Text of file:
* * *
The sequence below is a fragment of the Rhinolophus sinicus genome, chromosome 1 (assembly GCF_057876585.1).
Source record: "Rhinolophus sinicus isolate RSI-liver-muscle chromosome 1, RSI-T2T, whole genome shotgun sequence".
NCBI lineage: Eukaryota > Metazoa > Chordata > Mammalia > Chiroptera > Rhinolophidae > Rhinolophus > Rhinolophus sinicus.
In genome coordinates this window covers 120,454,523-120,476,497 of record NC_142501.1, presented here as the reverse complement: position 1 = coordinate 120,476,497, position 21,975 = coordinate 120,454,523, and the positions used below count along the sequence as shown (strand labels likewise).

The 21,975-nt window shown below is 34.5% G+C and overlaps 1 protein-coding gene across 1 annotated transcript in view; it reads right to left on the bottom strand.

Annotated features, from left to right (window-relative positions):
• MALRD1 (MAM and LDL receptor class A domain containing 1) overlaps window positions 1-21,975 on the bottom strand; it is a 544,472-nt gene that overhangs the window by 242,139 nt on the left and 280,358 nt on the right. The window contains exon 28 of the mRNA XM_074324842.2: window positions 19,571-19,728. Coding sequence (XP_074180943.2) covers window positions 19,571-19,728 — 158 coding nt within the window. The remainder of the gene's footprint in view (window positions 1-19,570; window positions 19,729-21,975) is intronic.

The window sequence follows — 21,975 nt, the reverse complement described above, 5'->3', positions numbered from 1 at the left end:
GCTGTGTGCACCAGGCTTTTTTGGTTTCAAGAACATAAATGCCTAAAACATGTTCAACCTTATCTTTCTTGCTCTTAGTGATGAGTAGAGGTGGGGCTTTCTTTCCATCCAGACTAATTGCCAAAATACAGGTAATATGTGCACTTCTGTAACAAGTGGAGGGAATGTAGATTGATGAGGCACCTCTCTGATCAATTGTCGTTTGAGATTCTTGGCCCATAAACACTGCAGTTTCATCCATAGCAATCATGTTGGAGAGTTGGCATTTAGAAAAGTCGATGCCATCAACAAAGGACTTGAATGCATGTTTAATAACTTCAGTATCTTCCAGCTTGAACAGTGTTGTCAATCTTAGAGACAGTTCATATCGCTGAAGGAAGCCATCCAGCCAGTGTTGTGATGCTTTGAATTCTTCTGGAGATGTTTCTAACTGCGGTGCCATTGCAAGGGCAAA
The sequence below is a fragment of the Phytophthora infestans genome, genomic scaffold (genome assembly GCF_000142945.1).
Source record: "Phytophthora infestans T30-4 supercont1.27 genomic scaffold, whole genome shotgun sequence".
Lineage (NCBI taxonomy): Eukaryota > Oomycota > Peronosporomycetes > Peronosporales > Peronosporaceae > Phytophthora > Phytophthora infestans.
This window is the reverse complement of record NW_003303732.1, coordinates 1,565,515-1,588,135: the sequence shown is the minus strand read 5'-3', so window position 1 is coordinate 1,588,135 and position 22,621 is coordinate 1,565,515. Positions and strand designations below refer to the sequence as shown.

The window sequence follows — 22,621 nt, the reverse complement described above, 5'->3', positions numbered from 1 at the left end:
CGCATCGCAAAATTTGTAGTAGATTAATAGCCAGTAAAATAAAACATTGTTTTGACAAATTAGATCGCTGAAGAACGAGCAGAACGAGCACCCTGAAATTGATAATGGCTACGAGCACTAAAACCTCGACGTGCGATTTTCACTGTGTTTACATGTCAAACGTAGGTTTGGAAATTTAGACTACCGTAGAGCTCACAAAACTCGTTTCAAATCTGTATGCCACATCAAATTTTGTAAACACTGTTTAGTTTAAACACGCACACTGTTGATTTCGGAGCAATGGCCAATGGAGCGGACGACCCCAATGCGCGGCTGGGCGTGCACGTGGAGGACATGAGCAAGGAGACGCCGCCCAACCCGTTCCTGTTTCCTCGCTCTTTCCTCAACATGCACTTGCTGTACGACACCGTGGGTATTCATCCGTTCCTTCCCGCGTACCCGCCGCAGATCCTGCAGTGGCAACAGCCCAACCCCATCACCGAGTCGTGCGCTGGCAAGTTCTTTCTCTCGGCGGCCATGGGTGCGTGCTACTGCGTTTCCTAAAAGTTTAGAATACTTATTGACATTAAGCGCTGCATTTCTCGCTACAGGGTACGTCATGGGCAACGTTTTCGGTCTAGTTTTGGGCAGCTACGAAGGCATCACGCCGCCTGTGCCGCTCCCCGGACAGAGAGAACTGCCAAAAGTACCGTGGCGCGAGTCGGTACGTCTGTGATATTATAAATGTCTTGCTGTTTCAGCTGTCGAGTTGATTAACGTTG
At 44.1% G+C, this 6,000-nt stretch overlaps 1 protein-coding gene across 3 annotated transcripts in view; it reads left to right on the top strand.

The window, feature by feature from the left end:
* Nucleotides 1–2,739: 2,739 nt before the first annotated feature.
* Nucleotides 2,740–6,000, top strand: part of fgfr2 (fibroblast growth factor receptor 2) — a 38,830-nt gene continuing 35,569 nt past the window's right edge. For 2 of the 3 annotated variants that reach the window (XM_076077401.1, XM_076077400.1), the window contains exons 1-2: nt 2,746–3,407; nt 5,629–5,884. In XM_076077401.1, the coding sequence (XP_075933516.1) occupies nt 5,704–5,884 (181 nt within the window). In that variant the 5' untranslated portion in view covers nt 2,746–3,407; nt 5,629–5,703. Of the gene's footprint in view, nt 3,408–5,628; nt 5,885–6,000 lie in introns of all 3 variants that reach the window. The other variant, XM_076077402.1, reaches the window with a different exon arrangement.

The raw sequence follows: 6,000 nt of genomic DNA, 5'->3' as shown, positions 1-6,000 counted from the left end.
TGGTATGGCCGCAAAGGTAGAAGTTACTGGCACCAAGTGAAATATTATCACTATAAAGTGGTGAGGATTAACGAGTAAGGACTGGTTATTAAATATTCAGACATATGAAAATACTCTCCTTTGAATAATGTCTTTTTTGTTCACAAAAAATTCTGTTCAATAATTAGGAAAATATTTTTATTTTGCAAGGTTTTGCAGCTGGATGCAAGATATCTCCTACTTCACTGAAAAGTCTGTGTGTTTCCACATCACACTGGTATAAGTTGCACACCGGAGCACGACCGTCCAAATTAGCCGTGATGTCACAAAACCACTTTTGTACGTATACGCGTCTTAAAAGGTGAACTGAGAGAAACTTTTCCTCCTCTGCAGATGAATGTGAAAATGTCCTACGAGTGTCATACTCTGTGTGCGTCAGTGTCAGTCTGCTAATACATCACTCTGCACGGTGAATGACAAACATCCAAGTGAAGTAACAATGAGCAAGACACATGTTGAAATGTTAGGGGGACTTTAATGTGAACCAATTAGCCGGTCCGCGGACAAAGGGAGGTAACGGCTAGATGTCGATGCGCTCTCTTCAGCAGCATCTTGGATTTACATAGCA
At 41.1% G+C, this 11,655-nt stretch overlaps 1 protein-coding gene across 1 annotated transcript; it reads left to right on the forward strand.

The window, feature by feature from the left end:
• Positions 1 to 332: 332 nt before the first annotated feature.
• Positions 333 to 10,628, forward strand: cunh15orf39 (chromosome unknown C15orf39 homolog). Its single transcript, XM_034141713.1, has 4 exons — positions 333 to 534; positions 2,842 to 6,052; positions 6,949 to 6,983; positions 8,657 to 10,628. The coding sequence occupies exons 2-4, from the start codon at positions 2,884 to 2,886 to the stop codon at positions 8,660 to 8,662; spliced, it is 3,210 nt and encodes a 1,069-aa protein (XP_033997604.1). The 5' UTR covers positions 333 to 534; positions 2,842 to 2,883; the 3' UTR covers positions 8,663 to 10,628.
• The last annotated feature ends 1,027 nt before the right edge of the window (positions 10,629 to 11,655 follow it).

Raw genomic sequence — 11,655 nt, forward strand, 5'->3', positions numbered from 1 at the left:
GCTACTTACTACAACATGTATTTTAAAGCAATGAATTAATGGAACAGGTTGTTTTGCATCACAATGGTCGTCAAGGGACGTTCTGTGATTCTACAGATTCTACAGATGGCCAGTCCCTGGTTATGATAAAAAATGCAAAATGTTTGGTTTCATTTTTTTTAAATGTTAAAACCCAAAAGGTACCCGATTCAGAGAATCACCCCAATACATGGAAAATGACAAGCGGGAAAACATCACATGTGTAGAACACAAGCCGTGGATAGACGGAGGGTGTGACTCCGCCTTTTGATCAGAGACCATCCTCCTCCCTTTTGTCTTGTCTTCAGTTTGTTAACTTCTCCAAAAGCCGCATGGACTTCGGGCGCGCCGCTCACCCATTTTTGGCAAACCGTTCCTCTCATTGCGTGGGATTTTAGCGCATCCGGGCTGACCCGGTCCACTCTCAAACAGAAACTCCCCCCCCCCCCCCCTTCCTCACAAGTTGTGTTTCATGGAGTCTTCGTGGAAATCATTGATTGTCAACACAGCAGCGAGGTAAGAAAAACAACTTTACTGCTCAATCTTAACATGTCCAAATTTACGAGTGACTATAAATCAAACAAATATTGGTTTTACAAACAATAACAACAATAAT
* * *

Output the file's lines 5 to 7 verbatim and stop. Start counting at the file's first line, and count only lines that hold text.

The 21,975-nt window shown below is 34.5% G+C and overlaps 1 protein-coding gene across 1 annotated transcript in view; it reads right to left on the bottom strand.

Annotated features, from left to right (window-relative positions):
• MALRD1 (MAM and LDL receptor class A domain containing 1) overlaps window positions 1-21,975 on the bottom strand; it is a 544,472-nt gene that overhangs the window by 242,139 nt on the left and 280,358 nt on the right. The window contains exon 28 of the mRNA XM_074324842.2: window positions 19,571-19,728. Coding sequence (XP_074180943.2) covers window positions 19,571-19,728 — 158 coding nt within the window. The remainder of the gene's footprint in view (window positions 1-19,570; window positions 19,729-21,975) is intronic.